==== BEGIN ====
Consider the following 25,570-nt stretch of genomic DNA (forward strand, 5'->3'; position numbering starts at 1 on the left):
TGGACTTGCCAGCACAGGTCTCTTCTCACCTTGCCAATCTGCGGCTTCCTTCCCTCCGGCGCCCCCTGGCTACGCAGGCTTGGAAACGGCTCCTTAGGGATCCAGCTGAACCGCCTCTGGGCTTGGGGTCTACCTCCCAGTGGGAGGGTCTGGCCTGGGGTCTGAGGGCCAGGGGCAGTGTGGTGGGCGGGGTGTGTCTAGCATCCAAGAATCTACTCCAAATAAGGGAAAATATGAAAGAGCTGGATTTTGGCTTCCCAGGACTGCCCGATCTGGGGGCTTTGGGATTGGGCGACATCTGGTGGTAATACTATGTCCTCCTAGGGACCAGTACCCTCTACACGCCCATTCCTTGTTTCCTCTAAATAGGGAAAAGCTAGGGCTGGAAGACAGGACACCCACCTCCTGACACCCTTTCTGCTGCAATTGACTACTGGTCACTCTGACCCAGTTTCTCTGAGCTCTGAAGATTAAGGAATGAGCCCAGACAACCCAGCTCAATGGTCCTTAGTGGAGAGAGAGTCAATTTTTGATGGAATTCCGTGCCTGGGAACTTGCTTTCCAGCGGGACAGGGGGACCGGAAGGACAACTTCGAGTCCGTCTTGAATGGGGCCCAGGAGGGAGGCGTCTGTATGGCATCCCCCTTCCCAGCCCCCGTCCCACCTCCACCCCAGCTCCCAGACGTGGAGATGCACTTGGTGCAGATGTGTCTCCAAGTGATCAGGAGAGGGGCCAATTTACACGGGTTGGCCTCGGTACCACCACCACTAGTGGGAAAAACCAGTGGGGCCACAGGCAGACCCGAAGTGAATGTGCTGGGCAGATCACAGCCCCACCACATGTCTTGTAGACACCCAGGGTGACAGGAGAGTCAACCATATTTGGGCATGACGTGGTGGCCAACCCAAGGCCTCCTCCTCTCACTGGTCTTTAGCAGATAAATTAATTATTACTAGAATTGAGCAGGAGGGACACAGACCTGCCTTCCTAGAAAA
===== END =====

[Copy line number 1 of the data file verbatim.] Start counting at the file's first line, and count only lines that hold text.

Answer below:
Consider the following 25,570-nt stretch of genomic DNA (forward strand, 5'->3'; position numbering starts at 1 on the left):